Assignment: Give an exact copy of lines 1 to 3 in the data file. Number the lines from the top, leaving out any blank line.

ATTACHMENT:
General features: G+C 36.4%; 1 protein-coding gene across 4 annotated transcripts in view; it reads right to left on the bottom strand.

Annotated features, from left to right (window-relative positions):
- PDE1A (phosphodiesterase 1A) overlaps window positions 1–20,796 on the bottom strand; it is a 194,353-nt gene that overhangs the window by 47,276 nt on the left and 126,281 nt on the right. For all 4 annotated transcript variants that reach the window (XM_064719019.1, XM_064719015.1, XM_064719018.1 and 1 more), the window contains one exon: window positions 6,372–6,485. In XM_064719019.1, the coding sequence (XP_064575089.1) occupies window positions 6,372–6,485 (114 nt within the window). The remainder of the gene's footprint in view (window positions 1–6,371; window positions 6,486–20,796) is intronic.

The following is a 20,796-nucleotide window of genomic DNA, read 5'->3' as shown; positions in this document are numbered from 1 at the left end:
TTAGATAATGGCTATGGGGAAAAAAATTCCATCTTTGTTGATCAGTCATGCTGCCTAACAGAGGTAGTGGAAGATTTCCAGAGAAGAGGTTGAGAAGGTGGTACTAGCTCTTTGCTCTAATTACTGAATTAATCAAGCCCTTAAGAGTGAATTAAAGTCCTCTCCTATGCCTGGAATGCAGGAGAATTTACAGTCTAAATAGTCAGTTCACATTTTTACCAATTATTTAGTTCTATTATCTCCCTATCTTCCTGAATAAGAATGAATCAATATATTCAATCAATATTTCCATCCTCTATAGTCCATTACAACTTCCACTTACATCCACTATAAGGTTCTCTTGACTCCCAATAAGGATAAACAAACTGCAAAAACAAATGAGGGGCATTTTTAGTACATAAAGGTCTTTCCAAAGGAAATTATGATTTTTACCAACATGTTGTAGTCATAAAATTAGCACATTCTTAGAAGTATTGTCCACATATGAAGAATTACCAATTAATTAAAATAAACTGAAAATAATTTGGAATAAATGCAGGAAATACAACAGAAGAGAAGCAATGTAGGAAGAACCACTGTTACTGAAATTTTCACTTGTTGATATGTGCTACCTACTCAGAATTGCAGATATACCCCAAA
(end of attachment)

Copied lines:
General features: G+C 36.4%; 1 protein-coding gene across 4 annotated transcripts in view; it reads right to left on the bottom strand.

Annotated features, from left to right (window-relative positions):
- PDE1A (phosphodiesterase 1A) overlaps window positions 1–20,796 on the bottom strand; it is a 194,353-nt gene that overhangs the window by 47,276 nt on the left and 126,281 nt on the right. For all 4 annotated transcript variants that reach the window (XM_064719019.1, XM_064719015.1, XM_064719018.1 and 1 more), the window contains one exon: window positions 6,372–6,485. In XM_064719019.1, the coding sequence (XP_064575089.1) occupies window positions 6,372–6,485 (114 nt within the window). The remainder of the gene's footprint in view (window positions 1–6,371; window positions 6,486–20,796) is intronic.